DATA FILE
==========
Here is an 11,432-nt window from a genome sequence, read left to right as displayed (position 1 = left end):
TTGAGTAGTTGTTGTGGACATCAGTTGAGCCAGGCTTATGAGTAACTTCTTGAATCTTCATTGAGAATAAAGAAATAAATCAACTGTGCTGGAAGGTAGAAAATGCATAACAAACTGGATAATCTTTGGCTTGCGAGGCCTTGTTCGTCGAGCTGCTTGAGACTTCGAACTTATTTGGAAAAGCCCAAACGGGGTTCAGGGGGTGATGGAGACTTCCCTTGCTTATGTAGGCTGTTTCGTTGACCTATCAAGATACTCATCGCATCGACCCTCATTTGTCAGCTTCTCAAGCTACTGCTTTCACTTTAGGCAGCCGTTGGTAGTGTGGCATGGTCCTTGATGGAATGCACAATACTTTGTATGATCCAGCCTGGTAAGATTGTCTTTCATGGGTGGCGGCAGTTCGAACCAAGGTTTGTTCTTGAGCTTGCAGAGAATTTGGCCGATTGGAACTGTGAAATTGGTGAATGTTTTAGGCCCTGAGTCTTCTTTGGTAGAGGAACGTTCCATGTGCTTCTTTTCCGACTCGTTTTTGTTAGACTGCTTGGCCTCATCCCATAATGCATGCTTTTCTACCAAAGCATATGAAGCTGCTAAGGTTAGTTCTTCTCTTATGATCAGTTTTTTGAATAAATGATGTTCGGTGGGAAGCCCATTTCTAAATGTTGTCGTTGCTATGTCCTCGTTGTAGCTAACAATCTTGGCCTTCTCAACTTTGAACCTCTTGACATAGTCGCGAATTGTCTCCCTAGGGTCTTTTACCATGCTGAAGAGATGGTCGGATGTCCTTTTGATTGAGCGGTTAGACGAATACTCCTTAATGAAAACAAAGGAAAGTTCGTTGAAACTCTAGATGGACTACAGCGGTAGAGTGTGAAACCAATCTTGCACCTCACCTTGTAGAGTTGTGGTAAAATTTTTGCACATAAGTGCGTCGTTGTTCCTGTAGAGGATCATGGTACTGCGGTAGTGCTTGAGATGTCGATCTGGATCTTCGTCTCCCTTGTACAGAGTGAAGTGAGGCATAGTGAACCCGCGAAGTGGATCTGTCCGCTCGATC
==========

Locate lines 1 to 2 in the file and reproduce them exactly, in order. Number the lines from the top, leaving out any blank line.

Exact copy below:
Here is an 11,432-nt window from a genome sequence, read left to right as displayed (position 1 = left end):
TTGAGTAGTTGTTGTGGACATCAGTTGAGCCAGGCTTATGAGTAACTTCTTGAATCTTCATTGAGAATAAAGAAATAAATCAACTGTGCTGGAAGGTAGAAAATGCATAACAAACTGGATAATCTTTGGCTTGCGAGGCCTTGTTCGTCGAGCTGCTTGAGACTTCGAACTTATTTGGAAAAGCCCAAACGGGGTTCAGGGGGTGATGGAGACTTCCCTTGCTTATGTAGGCTGTTTCGTTGACCTATCAAGATACTCATCGCATCGACCCTCATTTGTCAGCTTCTCAAGCTACTGCTTTCACTTTAGGCAGCCGTTGGTAGTGTGGCATGGTCCTTGATGGAATGCACAATACTTTGTATGATCCAGCCTGGTAAGATTGTCTTTCATGGGTGGCGGCAGTTCGAACCAAGGTTTGTTCTTGAGCTTGCAGAGAATTTGGCCGATTGGAACTGTGAAATTGGTGAATGTTTTAGGCCCTGAGTCTTCTTTGGTAGAGGAACGTTCCATGTGCTTCTTTTCCGACTCGTTTTTGTTAGACTGCTTGGCCTCATCCCATAATGCATGCTTTTCTACCAAAGCATATGAAGCTGCTAAGGTTAGTTCTTCTCTTATGATCAGTTTTTTGAATAAATGATGTTCGGTGGGAAGCCCATTTCTAAATGTTGTCGTTGCTATGTCCTCGTTGTAGCTAACAATCTTGGCCTTCTCAACTTTGAACCTCTTGACATAGTCGCGAATTGTCTCCCTAGGGTCTTTTACCATGCTGAAGAGATGGTCGGATGTCCTTTTGATTGAGCGGTTAGACGAATACTCCTTAATGAAAACAAAGGAAAGTTCGTTGAAACTCTAGATGGACTACAGCGGTAGAGTGTGAAACCAATCTTGCACCTCACCTTGTAGAGTTGTGGTAAAATTTTTGCACATAAGTGCGTCGTTGTTCCTGTAGAGGATCATGGTACTGCGGTAGTGCTTGAGATGTCGATCTGGATCTTCGTCTCCCTTGTACAGAGTGAAGTGAGGCATAGTGAACCCGCGAAGTGGATCTGTCCGCTCGATC